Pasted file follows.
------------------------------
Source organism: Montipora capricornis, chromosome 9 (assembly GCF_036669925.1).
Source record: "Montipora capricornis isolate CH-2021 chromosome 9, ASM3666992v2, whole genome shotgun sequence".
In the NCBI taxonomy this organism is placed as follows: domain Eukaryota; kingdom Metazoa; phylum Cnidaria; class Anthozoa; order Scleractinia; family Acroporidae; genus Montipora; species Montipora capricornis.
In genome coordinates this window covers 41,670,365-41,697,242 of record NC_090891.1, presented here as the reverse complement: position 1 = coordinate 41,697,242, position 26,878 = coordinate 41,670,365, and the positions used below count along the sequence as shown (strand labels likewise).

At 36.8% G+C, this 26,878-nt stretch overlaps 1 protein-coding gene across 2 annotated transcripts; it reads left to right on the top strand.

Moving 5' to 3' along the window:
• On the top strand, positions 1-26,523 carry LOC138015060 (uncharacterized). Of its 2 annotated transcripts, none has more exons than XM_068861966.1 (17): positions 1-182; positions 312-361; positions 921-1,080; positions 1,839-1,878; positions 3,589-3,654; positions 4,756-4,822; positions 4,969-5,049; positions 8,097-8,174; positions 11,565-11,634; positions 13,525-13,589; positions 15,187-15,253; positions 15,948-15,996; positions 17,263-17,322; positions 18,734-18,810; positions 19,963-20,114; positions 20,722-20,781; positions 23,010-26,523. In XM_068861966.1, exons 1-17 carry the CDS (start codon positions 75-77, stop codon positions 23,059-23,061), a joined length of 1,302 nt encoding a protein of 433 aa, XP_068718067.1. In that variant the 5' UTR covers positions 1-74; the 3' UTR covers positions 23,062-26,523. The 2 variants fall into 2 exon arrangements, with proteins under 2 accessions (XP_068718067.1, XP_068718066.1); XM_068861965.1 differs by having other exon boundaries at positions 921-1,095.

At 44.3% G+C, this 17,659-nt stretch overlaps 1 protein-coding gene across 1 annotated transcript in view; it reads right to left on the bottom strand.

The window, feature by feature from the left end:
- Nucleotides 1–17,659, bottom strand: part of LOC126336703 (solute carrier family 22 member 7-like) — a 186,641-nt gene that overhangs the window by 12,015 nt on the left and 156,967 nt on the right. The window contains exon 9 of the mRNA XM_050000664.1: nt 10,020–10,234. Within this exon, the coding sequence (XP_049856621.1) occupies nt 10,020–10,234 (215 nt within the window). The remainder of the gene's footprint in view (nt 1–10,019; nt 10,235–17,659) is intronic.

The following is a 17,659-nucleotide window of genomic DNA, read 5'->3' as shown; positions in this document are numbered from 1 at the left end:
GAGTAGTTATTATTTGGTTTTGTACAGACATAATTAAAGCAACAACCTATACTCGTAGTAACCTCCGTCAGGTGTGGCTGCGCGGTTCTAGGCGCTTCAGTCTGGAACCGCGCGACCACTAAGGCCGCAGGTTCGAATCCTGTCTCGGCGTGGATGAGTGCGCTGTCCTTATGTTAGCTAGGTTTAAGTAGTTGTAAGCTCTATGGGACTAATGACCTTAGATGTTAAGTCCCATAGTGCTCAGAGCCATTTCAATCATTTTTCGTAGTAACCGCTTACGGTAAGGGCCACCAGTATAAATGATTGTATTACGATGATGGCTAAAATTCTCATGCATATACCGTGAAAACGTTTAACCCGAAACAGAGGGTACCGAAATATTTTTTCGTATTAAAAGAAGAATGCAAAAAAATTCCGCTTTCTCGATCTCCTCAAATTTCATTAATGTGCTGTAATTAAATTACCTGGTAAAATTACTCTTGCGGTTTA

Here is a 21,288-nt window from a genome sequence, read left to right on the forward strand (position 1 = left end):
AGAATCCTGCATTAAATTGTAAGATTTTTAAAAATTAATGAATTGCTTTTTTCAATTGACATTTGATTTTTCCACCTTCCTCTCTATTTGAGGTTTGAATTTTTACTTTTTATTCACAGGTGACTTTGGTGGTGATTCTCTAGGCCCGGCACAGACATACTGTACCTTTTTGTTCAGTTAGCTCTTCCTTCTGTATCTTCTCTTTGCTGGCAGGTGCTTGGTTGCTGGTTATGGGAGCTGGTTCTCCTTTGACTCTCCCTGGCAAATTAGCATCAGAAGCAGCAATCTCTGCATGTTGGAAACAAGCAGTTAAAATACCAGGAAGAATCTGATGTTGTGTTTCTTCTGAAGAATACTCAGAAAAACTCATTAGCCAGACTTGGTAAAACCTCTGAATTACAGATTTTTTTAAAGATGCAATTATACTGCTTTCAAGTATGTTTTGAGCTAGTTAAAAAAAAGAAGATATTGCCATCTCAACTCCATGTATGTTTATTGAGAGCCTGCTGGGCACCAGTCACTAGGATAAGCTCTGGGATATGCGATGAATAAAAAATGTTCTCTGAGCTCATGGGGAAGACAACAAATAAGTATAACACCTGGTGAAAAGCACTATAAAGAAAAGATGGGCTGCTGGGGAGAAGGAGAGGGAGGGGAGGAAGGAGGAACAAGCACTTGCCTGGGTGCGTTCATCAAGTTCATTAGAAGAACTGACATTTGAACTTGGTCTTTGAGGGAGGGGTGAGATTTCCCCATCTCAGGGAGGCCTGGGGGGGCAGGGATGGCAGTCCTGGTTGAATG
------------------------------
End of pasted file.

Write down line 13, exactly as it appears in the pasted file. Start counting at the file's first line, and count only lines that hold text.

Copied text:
Here is a 21,288-nt window from a genome sequence, read left to right on the forward strand (position 1 = left end):